Lord’s Supper Responses from Readers

Previous issues of RW invited readers to share reflections of their participation in the Lord’s Supper as well as creative expressions of the teaching related to the Lord’s Supper. Included below are some reader responses. Please continue to send us your thoughts and creative ideas in anticipation of RW 88, a theme issue on the Lord’s Supper.

Jesus Calls Us to His Table

Jesus calls us to his table,

here to celebrate the feast;

he invites us to remember

how from sin we were released.

Here he calls us to communion

with each other in his name,

and assures us of the coming

of the kingdom he proclaimed.

We remember Christ descended

to the human life we share;

we remember how we led him

to the cross and nailed him there.

We remember how he conquered

death by rising from the grave;

we remember that he did this

all for us he came to save.

So we gather at the table

joined together hand in hand,

men and women of all races,

from all times and every land.

We assemble as a body,

joined in Christ who is our Head,

knowing he is with us always,

and in him our souls are fed.

Thus we stand in hope of glory,

of the dawning of the day

when we’ll see God’s kingdom fully,

all his saints, in bright array.

Then we’ll gather at his table,

there invited by his grace,

and in wonder, as he promised,

see our Savior face to face.

beach spring


—Rob Harrison

Trinity Church in the Pines, Grand Lake, Colorado

As You Remind Us

As you remind us of your grace to us, O God,

we thank you for your mighty sacrifice.

The bread, the body of our Lord

the cup, the blood poured out

the great atonement granting us

eternal life.

As you renew your covenant with us, O God,

we thank you for the sacrament you give.

The sign of what our Lord has done

the seal that it is ours

confirming to your people that through Christ we live.

As we join saints and angels in your praise, O God,

we thank you for our presence at your throne.

We lift our hearts to you, our king.

We lift our hopes and prayers.

We worship you, proclaiming you are God alone.

As we take nourishment from this, your feast, O God,

we thank you for the means of grace you give.

Your Spirit teaches us to love.

Your Spirit helps us serve.

You Spirit keeps us faithful in the lives we live.

—Mary Rose Jensen

© 2004 Garden Rose Music, P.O Box 16040, Sugar Land, TX 77496; 1-800-746-4476. You have permission to use this text if you have a CCLI license. If not, please contact the author for permission. To hear the music go to http://www.sibeliusmusic.com/cgi-bin/show_score.pl?scoreid=59038.

Feeling Connected

Growing up, my family were active members of a United Methodist church where communion was done in a

number of different ways. One thing in common (other than the elements) was that each person came to the front of the sanctuary to receive communion.

After the invitation, members of the congregation would walk in an orderly fashion to the front and kneel at the railing, 20 or so at a time. The minister would then proceed from person to person offering the bread, followed by an usher or an acolyte who offered the cup. I don’t remember exactly what the minister said as I received the elements but I always had a feeling of being connected. There was something very intimate in that moment. After those kneeling had received communion the minister would say something (again, I don’t remember what it was) and we would return to our seats. The people who were seated either waiting their turn or waiting for others to have their turn would be singing hymns.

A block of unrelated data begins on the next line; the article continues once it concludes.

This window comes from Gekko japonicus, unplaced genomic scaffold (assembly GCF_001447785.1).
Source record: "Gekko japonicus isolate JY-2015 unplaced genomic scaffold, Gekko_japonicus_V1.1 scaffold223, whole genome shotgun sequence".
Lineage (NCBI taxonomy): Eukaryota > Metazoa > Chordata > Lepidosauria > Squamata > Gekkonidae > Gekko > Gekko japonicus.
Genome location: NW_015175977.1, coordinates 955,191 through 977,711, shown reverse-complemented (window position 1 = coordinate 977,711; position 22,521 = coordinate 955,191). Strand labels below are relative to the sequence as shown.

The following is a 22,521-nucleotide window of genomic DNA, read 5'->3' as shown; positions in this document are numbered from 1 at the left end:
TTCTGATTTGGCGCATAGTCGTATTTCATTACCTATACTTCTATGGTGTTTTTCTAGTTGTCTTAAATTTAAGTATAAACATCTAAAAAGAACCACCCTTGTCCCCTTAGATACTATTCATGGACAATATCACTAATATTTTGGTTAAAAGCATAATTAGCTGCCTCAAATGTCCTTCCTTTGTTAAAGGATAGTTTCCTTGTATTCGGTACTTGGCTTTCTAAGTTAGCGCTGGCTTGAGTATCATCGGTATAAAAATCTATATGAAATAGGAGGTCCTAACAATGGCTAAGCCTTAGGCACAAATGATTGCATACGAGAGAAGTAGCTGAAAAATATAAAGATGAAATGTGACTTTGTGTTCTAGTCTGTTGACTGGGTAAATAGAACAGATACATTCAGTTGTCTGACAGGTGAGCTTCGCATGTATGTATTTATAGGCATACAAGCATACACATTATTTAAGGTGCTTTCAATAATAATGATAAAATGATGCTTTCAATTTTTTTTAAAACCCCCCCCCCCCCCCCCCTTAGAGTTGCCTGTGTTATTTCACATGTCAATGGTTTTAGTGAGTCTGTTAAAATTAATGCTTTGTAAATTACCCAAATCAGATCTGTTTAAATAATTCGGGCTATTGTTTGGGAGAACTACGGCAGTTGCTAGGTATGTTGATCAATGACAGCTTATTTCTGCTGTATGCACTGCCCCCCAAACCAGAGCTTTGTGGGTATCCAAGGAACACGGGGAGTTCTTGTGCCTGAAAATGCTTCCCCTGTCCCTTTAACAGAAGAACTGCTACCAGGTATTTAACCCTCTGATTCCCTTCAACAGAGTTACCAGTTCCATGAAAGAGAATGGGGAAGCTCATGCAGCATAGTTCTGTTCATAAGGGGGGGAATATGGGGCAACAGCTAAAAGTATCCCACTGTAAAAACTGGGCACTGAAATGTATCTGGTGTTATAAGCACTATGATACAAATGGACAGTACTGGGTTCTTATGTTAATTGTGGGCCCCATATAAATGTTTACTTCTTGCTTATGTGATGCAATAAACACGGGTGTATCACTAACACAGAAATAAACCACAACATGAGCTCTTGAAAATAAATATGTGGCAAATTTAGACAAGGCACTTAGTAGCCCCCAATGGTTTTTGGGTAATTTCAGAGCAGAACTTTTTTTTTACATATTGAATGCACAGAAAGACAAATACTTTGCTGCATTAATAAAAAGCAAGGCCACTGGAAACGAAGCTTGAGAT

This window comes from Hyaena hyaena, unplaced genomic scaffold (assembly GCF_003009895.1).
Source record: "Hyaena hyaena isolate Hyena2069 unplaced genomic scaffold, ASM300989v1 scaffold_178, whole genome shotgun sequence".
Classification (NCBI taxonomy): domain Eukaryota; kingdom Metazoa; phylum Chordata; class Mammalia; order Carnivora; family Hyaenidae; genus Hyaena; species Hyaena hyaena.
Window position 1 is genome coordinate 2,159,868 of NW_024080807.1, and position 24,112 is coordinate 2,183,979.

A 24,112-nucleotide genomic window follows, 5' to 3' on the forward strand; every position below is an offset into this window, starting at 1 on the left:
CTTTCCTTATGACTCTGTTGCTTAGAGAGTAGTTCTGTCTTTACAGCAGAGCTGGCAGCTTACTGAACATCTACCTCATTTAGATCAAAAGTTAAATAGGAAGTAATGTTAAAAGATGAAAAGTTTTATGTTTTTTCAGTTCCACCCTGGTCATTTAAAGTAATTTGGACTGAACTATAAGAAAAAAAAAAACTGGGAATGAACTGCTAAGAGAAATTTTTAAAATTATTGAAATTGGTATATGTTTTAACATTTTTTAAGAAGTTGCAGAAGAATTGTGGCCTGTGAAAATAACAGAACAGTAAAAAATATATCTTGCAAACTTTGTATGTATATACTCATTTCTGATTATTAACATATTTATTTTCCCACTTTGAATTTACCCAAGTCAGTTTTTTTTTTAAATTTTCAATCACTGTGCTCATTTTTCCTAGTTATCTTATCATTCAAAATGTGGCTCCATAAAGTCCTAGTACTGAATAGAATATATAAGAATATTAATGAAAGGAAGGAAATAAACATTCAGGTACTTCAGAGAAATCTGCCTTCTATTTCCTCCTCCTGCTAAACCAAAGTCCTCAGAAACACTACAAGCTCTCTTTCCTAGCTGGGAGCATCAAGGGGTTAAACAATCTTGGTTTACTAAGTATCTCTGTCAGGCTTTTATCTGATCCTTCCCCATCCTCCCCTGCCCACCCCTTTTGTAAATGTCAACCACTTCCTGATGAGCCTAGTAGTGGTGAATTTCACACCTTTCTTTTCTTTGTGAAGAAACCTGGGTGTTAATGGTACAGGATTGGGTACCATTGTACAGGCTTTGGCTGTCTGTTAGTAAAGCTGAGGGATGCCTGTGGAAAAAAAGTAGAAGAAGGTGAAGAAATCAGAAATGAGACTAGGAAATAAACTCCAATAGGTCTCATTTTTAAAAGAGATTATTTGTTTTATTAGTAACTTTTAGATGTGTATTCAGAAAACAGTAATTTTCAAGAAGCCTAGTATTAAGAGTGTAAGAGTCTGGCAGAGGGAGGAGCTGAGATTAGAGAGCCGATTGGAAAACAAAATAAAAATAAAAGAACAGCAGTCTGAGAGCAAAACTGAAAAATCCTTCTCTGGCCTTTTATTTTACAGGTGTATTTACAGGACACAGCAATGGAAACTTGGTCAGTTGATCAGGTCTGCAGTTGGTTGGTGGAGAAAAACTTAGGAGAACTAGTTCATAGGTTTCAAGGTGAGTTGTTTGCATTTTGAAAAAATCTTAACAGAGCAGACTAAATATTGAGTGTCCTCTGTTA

Unlike the church I presently attend, communion wasn’t always taken in the same way. As a kid it was very dramatic when the minister would actually rip the loaf in half at the beginning. Sometimes the small piece of bread was handed from minister to church member. Other times the church member broke a piece of bread from the broken loaf offered by the minister. The grape juice was sometimes offered in small cups, other times in a large common cup into which each person dipped the bread, or each person would take a sip from a common cup.

There were a few times when I was the acolyte helping with communion. I remember being very nervous on those Sundays. But participating as I did on those Sundays left me feeling that I was very much a part of the church family.

Sometimes these days taking communion can feel rather mechanical. The bread and wine are passed through the pews by the elders; the congregation sits and waits/watches as the minister serves the organist and musicians and finally the elders. And finally everyone takes and eats/drinks. I miss that act of moving from seat/pew to the front of the church.

—Teresa Hiemstra, Edmonton, Alberta


As I was reading the article “The Day I Got Lost in the Music” in RW 84 it brought to mind our spring Lord’s Supper [celebration]. I am a member of our choir, and we sang the “Communion Song” at our Lord’s Supper. It was one of those times in my life that I was really feeling down, and wondering if anyone really cares. As we sang the words “remember me” I had problems singing. It was very emotional. I was thinking, I’ll always “remember you,” Lord, and thank you for “remembering me” and not keeping a list of my wrongs.

—Sandy Pruszko, Waynesboro, Pennsylvania

Reformed Worship 86 © December 2007, Calvin Institute of Christian Worship. Used by permission.